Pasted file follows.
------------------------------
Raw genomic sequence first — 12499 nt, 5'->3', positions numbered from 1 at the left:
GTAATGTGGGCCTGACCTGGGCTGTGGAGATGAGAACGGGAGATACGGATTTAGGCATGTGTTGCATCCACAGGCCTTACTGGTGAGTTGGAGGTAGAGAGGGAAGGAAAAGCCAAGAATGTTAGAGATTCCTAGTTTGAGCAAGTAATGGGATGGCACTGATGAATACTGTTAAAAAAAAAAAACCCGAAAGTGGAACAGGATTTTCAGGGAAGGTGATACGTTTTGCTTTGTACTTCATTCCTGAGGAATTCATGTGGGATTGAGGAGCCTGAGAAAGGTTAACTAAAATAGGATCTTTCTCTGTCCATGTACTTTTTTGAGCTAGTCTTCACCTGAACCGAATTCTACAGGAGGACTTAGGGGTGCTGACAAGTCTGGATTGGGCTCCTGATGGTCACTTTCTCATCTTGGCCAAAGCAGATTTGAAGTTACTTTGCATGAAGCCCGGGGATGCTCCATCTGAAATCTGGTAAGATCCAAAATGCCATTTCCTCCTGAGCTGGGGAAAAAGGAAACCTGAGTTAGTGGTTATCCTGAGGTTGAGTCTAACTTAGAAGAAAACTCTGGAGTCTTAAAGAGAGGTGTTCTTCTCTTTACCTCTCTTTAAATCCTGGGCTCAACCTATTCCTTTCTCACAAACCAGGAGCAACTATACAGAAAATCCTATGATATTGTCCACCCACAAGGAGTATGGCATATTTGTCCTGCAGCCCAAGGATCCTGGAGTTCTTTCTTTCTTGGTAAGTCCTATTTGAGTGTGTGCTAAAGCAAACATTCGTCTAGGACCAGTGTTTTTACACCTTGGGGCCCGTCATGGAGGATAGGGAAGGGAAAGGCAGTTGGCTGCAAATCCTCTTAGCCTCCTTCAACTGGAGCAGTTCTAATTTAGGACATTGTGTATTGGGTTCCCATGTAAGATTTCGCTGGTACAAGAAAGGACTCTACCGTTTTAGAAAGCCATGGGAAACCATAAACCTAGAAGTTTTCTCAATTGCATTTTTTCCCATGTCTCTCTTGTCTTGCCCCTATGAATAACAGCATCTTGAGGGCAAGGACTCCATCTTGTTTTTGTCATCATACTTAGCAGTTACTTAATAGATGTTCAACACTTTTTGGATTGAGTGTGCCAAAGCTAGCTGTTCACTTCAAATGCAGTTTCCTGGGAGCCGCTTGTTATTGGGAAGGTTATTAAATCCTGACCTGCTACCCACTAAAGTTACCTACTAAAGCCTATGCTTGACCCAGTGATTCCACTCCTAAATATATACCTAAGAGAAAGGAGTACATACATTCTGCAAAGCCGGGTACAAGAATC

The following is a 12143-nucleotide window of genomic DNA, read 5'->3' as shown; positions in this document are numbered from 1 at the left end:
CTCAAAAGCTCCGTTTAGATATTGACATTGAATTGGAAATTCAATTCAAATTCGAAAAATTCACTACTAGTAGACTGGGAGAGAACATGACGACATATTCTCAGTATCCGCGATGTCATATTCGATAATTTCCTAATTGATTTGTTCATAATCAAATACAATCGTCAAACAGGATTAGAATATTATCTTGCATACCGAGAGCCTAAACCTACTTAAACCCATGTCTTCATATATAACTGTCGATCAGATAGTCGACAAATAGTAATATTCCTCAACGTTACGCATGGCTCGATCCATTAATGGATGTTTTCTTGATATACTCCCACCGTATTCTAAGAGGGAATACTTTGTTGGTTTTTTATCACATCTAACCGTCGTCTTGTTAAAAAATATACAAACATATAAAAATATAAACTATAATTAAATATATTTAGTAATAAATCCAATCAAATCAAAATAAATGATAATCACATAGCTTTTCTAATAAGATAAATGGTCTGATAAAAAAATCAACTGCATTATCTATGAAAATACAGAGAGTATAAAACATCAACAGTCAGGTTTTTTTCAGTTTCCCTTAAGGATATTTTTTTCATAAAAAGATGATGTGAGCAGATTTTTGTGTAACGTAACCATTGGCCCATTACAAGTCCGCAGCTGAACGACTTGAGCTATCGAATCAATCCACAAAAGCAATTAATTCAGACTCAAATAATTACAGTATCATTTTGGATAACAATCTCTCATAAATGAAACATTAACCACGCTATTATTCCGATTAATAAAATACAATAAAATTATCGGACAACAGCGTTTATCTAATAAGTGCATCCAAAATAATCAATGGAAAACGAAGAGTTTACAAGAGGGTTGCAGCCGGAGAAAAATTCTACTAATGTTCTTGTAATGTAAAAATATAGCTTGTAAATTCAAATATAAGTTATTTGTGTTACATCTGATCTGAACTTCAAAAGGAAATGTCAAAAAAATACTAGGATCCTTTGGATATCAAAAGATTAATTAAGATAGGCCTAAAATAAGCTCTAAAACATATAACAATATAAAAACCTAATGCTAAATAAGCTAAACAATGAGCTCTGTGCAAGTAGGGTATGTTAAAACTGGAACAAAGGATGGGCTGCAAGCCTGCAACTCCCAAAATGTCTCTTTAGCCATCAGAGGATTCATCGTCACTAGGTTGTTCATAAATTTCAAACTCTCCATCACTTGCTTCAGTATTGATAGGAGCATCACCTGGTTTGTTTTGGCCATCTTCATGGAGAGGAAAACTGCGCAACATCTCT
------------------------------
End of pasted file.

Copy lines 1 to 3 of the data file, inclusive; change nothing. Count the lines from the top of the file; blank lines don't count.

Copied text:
Raw genomic sequence first — 12499 nt, 5'->3', positions numbered from 1 at the left:
GTAATGTGGGCCTGACCTGGGCTGTGGAGATGAGAACGGGAGATACGGATTTAGGCATGTGTTGCATCCACAGGCCTTACTGGTGAGTTGGAGGTAGAGAGGGAAGGAAAAGCCAAGAATGTTAGAGATTCCTAGTTTGAGCAAGTAATGGGATGGCACTGATGAATACTGTTAAAAAAAAAAAACCCGAAAGTGGAACAGGATTTTCAGGGAAGGTGATACGTTTTGCTTTGTACTTCATTCCTGAGGAATTCATGTGGGATTGAGGAGCCTGAGAAAGGTTAACTAAAATAGGATCTTTCTCTGTCCATGTACTTTTTTGAGCTAGTCTTCACCTGAACCGAATTCTACAGGAGGACTTAGGGGTGCTGACAAGTCTGGATTGGGCTCCTGATGGTCACTTTCTCATCTTGGCCAAAGCAGATTTGAAGTTACTTTGCATGAAGCCCGGGGATGCTCCATCTGAAATCTGGTAAGATCCAAAATGCCATTTCCTCCTGAGCTGGGGAAAAAGGAAACCTGAGTTAGTGGTTATCCTGAGGTTGAGTCTAACTTAGAAGAAAACTCTGGAGTCTTAAAGAGAGGTGTTCTTCTCTTTACCTCTCTTTAAATCCTGGGCTCAACCTATTCCTTTCTCACAAACCAGGAGCAACTATACAGAAAATCCTATGATATTGTCCACCCACAAGGAGTATGGCATATTTGTCCTGCAGCCCAAGGATCCTGGAGTTCTTTCTTTCTTGGTAAGTCCTATTTGAGTGTGTGCTAAAGCAAACATTCGTCTAGGACCAGTGTTTTTACACCTTGGGGCCCGTCATGGAGGATAGGGAAGGGAAAGGCAGTTGGCTGCAAATCCTCTTAGCCTCCTTCAACTGGAGCAGTTCTAATTTAGGACATTGTGTATTGGGTTCCCATGTAAGATTTCGCTGGTACAAGAAAGGACTCTACCGTTTTAGAAAGCCATGGGAAACCATAAACCTAGAAGTTTTCTCAATTGCATTTTTTCCCATGTCTCTCTTGTCTTGCCCCTATGAATAACAGCATCTTGAGGGCAAGGACTCCATCTTGTTTTTGTCATCATACTTAGCAGTTACTTAATAGATGTTCAACACTTTTTGGATTGAGTGTGCCAAAGCTAGCTGTTCACTTCAAATGCAGTTTCCTGGGAGCCGCTTGTTATTGGGAAGGTTATTAAATCCTGACCTGCTACCCACTAAAGTTACCTACTAAAGCCTATGCTTGACCCAGTGATTCCACTCCTAAATATATACCTAAGAGAAAGGAGTACATACATTCTGCAAAGCCGGGTACAAGAATC

The following is a 12143-nucleotide window of genomic DNA, read 5'->3' as shown; positions in this document are numbered from 1 at the left end: